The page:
"To see how vetted and dated texts are, I ask you to monitor how long (if ever) it will take for the publishers to respond to a great idea that Tarzan, a.k.a. Lord Greystoke, would have loved. In this month's Science, three British authors combined field observations about orangutans with vertebrate anatomy, paleontology and paleoecology to re-interpret the conventional wisdom about human walking...."
Who said all this? The answer is Robert M. Thorson, a columnist at the Courant who is also a Professor of Geology at the University of Connecticut and does a lot of other things as well, such as juggling. He'd been writing his column for 14 years.
ERBzine News 21: Tarzan, A Great Jumping Off Point
*** 1941: Mike Royer, who most recently was at the ECOF in Folsom, California, in May of 2018, was born on this date in Lebanon, Oregon.

When Mike was young, he teamed up with writer Dale Broadhurst to put together a comic book version of ERB's "The Wizard of Venus." Since then, he has worked with some of the greats while becoming great himself with work at Disney and on comics such as Superman's Pal Jimmy Olsen, Kamandi, and others. He has worked with Russ Manning on Tarzan comics.
Royer and Broadhurst's Wizard of Venus:

Off-Site Reference:
Royer in Wikipedia

*** 1933: ERB was accepted into the International Mark Twain Society, Webster Groves, Missouri. ERB was a fan of Mark Twain and had many of his books in his personal library. During his cross-country automobile trek, Ed and the family even visited Twain's home in Hannibal, Missouri and later went on a tour of Tom Sawyer's cave.
Twain books on ERB's T2 Library Shelf
Auto Trek in Joan's Tribute
ERB Bio Timeline Notes

*** 1985 ECOF was held at the University of Louisville, hosted by George McWhorter. Burne Hogarth and Danton Burroughs were Guests of Honour.
*** 1991 The ECOF at Williamston, Michigan was hosted by Mike Conran
George McWhorter Tribute Site
Mike Conran
ERB Bio Timeline


Herman "Tarzan" Brix sharing Tarzan Ice Cream Cups with Cheetah and Nkima ~ Ad Posters for Tarzan Ice Cream
National Tarzan and His Mate Ice Cream Contest Medal ~ Dixie Cup Lids ~ Container  of Tarzan Ice Cream
*** 2008: In June of 2008 hopes were running high for Andrew Stanton's "John Carter." Its debut was still four years away but the project had the green light. Stanton's "Wall-E" had been released and folks were taking note of what Stanton had done with CGI and visions of Tharks, Thoats and things unrealized on the screen were dancing in the heads of fans. On June 29, Jeff Vice of the Deseret News had an article about the project, and others were writing about it as well.
Article on the progress of Stanton's John Carter Project
Our John Carter Film Site
*** 1935: Tarzan, or at least someone with that name, made an appearance in the June 29, 1935, issue of The New Yorker, in Harold Ross's The Talk of the Town column. He wrote:

"The Lily tulip-Corporation's latest product is the Tarzan Ice Cream Cup (for serving ice cream to kiddies). In order to popularize the product, a Mr. Bergman, planned to rig up a Tarzan Ice Cream Truck, full of animals, with a real Tarzan in leopard skin to tour the country and make speeches about Tarzan cups. It was quite a problem to locate a real Tarzan, Mr. Bergman found one by getting a sturdy giant six feet four, and weighed two hundred-and thirty-five pounds. Everything was set for the tour when Tarzan called Mr. Bergman and told him it was all off. 'Mother won't let me go,' he said."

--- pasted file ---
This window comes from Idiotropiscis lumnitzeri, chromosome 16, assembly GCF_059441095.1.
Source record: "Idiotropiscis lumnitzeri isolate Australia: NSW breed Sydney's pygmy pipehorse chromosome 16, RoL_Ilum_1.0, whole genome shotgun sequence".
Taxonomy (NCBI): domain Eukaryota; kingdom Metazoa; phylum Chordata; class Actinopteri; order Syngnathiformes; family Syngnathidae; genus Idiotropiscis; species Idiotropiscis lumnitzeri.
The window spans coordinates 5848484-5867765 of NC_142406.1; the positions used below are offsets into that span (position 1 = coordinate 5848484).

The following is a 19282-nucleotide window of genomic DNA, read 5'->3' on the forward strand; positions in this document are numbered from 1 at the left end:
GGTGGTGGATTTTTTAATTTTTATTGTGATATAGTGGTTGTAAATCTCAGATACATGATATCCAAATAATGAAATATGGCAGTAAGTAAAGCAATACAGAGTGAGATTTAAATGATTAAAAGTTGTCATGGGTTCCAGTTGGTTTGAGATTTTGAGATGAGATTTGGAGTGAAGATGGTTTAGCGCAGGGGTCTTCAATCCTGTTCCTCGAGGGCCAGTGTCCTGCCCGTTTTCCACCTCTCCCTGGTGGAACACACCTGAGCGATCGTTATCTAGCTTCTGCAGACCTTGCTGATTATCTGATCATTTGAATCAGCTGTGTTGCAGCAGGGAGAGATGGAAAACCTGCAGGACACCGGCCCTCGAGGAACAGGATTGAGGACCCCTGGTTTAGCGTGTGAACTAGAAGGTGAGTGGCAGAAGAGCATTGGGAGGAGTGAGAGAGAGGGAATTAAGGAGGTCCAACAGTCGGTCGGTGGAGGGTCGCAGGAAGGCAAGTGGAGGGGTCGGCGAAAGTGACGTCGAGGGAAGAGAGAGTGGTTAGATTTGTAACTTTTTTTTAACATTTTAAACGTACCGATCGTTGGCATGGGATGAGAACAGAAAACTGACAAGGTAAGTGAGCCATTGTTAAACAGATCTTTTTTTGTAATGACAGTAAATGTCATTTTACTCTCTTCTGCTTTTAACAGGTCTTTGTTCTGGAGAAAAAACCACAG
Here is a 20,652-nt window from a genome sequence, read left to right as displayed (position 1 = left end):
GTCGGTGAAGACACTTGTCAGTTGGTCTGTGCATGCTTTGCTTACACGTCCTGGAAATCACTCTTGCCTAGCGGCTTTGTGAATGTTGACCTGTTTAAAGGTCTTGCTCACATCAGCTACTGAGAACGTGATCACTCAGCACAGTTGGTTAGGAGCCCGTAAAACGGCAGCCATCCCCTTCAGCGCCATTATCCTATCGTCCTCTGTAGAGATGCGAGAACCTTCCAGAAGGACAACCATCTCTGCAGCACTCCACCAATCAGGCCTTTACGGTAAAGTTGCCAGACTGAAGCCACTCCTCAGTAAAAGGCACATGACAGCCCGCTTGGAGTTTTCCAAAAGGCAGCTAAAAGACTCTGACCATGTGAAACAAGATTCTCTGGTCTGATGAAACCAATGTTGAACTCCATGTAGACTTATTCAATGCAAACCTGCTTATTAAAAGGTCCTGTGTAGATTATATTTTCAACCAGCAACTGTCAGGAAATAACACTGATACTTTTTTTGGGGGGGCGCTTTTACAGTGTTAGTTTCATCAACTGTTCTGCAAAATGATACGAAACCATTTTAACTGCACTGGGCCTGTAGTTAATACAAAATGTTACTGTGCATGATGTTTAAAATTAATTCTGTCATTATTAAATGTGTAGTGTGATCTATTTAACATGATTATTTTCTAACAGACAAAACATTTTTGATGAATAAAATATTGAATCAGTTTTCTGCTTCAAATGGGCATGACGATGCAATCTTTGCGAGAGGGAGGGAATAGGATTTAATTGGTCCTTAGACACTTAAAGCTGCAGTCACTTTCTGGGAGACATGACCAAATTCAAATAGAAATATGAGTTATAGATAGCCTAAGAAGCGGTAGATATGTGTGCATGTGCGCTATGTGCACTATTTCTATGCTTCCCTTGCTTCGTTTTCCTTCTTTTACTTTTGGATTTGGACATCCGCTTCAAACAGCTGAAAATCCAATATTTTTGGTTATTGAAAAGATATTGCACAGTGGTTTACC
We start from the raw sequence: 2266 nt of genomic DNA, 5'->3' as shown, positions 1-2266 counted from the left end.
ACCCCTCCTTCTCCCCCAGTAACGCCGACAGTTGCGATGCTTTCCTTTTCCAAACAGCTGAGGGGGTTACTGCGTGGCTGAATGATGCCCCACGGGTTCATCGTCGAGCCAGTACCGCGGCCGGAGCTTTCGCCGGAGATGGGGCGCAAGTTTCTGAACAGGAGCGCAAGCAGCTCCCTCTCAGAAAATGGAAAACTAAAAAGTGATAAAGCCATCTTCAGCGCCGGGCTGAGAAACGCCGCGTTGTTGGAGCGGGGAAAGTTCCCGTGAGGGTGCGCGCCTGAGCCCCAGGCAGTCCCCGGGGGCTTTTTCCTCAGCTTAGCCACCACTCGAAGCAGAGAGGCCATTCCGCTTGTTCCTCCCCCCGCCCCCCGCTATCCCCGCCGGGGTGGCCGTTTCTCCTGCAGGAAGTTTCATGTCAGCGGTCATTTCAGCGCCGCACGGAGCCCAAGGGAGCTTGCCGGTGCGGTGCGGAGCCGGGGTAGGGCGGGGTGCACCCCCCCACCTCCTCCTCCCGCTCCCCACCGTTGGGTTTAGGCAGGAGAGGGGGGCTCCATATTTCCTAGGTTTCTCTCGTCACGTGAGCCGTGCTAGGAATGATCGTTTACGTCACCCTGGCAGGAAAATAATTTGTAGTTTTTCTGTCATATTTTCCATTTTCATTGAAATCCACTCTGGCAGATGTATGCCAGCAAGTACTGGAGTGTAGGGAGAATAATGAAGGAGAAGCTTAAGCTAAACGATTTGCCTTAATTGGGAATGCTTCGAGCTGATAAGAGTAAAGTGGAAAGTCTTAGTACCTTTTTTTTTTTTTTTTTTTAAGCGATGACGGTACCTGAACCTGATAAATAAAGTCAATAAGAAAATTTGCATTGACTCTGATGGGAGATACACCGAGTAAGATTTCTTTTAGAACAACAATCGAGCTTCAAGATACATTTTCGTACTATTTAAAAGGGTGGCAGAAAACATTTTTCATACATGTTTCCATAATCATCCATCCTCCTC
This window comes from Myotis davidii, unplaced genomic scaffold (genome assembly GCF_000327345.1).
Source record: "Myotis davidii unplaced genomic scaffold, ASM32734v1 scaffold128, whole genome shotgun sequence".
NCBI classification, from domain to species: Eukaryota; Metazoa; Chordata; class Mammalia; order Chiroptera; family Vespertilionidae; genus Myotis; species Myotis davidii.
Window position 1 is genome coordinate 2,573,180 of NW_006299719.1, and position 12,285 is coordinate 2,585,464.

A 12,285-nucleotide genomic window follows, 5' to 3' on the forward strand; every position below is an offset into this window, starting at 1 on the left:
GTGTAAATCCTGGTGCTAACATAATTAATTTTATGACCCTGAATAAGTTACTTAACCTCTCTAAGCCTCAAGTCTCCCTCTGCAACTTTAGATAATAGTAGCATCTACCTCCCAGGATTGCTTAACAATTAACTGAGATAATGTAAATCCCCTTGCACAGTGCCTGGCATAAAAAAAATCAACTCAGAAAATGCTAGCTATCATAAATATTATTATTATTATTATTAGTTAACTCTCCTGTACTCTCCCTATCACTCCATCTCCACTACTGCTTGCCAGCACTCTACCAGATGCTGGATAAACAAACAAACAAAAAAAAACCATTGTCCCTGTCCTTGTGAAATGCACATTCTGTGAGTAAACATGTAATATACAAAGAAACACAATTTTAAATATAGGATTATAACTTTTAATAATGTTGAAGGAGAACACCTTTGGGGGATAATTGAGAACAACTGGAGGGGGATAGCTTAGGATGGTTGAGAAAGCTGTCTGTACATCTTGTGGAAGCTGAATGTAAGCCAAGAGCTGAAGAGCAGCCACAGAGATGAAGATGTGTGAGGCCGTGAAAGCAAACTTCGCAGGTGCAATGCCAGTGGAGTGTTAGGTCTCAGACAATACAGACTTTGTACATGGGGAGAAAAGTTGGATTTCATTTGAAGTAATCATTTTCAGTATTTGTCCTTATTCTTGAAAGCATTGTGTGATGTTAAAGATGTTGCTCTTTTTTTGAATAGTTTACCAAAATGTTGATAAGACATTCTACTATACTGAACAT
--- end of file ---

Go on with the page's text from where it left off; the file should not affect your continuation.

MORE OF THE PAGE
Tarzan Like Ice Cream (and Other Treats)

Off-Site Reference:

*** 1952: "Tarzan and the Ghost Lion," by Bob Lubbers and Dick Van Buren, began June 29, 1952, in the comics section and ran for 12 Sundays.
Directory to Lubber Sunday and Daily Strips
Featured at the ERBzine Comics Section

*** 1921: ERB wrote to Mr. Bosley of Universal Film Distributing requesting that at the end of the The Moon Riders serial that serials be replaced with two reel Century Comedies starting July 12. Films shown up to this time accompanying the serial included Reputation with Priscilla Dean ~ The Gilded Dream starring Carmel MyersRich Girl, Poor Girl ~ A Shocking NightUnder Northern Lights? ~ The Secret Gift ~ Frank Mayo films ~ Two Kinds of Love ~ White Youth ~ Fixed By George ~ Puppy Love? ~ The kids set up the chairs for the viewings.
*** 1928: June 29 (circa): Ed, the boys and Mr. Rosenberger went on a camping trip into Shasta County taking two roadsters and a trailer. They travelled up the west side of the Sierras, crossed over to Reno and came down on the  east side. They were impressed by the scenery and Mt. Shasta, Mt. Whitney and the recently-active volcano Mt. Lassen.

*** 1931: Rothmund wrote to United Features again attacking the childish atmosphere of the Sunday pages
*** 1940: John Carter and the Giant of Mars by ERB's son John Coleman Burroughs was sent to Ziff-Davis (Amazing)

John Carter and the Giant of Mars: History ~ Art ~ Info
Giant of Mars: Better Little Book
Giant of Mars: Dell Fast Action Book
*** 1990 June 29 - July 1: ECOF at Binghamton, NY ~ Henry H. Heins (absent) and Bill Ross

ERB Bio Timeline


The Lad and the Lion: A  1917 Film and Pulp Serial ~ Gale Gordon appears with Jim and Joan: 1932 Tarzan Radio Show
ERB in Print in Writers Digest, Hawaii Magazine (Our Japanese Problem) and later in Thrilling Adventures.
*** 1917: On this date All-Story Weekly, readers began following the story of "The Lad and the Lion." It was originally novelette-length and was serialized over three weekly issues. The serial appeared in connection with the release of the Selig Polyscope movie of that title, and Modest Stein's cover for the pulp showed the lad and lion on the screen above a theater audience painted by someone else.
If a reader missed the story in 1917, they would have had to wait until 1938 for the first hardback. Readers who did not miss the 1917 serial would still have had to read the 1938 book, because, as Robert B. Zeuschner reports in "Edgar Rice Burroughs: The Bibliography," ERB revised the text and added 21,000 words to the story in the process!